More investigation into how men and women are affected by MS is needed in order to personalise both treatment and MS management.

This extract was taken from issue 110 of New Pathways magazine, your MS magazine of choice. To subscribe click here.

Accessing community services and support in Essex and beyond

Posted on: June 13 2019

IMG_4765.JPGMS-UK’s Helpline team recently worked with MS-UK’s wellness centre Josephs Court in Essex to run an information session relating to services and support organisations working with people in its local community.

The session was well-received with one attendee saying: ‘I enjoyed the variety of different topics and the speakers. It was informative and gave us the opportunity to meet new people and share experiences.’

The MS-UK Helpline and Josephs Court teams worked together to bring in a range of guest speakers from a variety of organisations to give short presentations on their services, the support they provide and how they can help people with a disability.

The first speaker was Lesley Bysouth, Head of Communications for Motability. Lesley spoke about the fact that since it was set up in 1977, the Motability Scheme has provided over 4.5 million vehicles and has helped millions of disabled people and their families to enjoy the ‘road to freedom’. She let us know that last year they awarded more than 8,000 grants for wheelchair accessible vehicles, driving lessons for disabled people, advance payments for leased vehicles, adaptations, powerchairs and mobility scooters.

To join the Motability scheme, a person must be in receipt of the following benefits:

•           Higher Rate Mobility Component of the Disability Living Allowance (DLA)

•           Enhanced Rate of the Mobility Component of Personal Independence Payment (PIP)

•           War Pensioners’ Mobility Supplement (WPMS)

•           Armed Forces Independence Payment (AFIP)

An individual interested in joining the scheme will need to have at least 12 months remaining of their allowance when they apply.

Click here to find out more information about how the Motability scheme works.

Next, we heard from John, a volunteer for Age UK Essex. John spoke passionately about his volunteering role and then spoke about the range of services the local charity has on offer for the over 50s. It was impressive to hear about the full range of services the local charity has to offer. They deliver information and advice, befriending, home help and much more.

Age UK Essex is a charity in its own right but is affiliated to the national organisation Age UK. Age UK has a range of detailed factsheets, a helpline and other services and they support and work with many other local Age UK charities. To find out what is in your area and the support they provide click on this link. You may well find that your local Age UK gives a wide range of options from practical help with welfare benefits and handyman services through to emotional support such as befriending and companionship support.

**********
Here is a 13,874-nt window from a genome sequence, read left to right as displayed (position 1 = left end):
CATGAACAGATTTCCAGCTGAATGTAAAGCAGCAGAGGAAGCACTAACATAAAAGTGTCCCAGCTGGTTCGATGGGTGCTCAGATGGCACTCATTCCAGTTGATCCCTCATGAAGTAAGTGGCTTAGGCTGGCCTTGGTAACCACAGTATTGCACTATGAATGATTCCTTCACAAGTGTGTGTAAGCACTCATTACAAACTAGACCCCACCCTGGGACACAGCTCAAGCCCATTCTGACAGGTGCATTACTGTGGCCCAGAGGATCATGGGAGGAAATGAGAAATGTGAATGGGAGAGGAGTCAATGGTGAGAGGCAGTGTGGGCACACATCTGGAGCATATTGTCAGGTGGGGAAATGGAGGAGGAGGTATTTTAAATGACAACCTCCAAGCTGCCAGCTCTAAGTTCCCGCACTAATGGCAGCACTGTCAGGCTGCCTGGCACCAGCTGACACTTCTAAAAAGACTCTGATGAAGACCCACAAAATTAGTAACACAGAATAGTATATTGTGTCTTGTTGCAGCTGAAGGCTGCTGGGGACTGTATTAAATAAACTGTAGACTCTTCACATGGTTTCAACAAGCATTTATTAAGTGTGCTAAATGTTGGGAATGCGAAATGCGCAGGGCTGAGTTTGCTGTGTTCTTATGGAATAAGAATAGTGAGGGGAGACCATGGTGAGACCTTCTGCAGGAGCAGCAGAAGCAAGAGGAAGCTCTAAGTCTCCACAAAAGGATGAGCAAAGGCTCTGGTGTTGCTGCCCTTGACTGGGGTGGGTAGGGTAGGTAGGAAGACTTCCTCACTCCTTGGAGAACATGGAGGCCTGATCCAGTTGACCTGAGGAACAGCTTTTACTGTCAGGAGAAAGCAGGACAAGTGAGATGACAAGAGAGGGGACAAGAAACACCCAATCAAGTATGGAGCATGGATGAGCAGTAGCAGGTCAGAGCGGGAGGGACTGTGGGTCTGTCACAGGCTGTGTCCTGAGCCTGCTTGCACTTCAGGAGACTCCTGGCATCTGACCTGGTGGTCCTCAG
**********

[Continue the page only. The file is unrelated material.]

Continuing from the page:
We then heard from Georgina Delves an Assistant Engagement Officer with Community 360, a Community and Voluntary Services hub organisation working across Colchester, Braintree (with some services in Tendring too!).

Georgina talked about the support the organisation gives to charities and third sector organisations and the services that they directly deliver such as community transport schemes and Shopmobility. Then Georgina let us know about the ‘My Social Prescription’ scheme, this exciting project helps people with a social need connect with local and appropriate community groups, clubs, peer networks and much more. Their skilled and knowledgeable team will help people map out the resources that are in the community and helps people find the right service, in the right place, the first time.

The Kings Fund has written about social prescribing and how it is being adopted up and down the country. There may well be a service in your area. If this is of interest to you, it is likely that either your GP practice or your local Community Voluntary Services hub will know.

After a cup of tea and a biscuit (or two!), we heard from Yvonne and Rosie from Carers First. Carers First is a large organisation working with and for unpaid/family carers across Kent, Essex, Lincolnshire, and some London boroughs. Yvonne and Rosie told us about the local services the organisation delivers and also talked about the rights that unpaid or family carers have to a carers assessment as well as rights in employment. It is almost certain that there will be a carer support organisation working in the area in which you live. Your local council will have information on how to get in contact with them if you are not already.

The next organisation we heard from was from a housing and support organisation that provides floating support or community outreach services. Peabody’s outreach support is a service that will work with people with a ‘housing-related need’ on a short term basis. The service is there for anyone in Essex over the age of 16 who needs support, guidance or advice. They can work with anyone regardless of their housing status, for example currently homeless, living in local authority homes, privately rented properties, as a housing association tenant or an owner or occupier. They can give help to resolve benefit and debt issues, help with problem neighbours, support people to gain skills to live independently and help people feel more confident.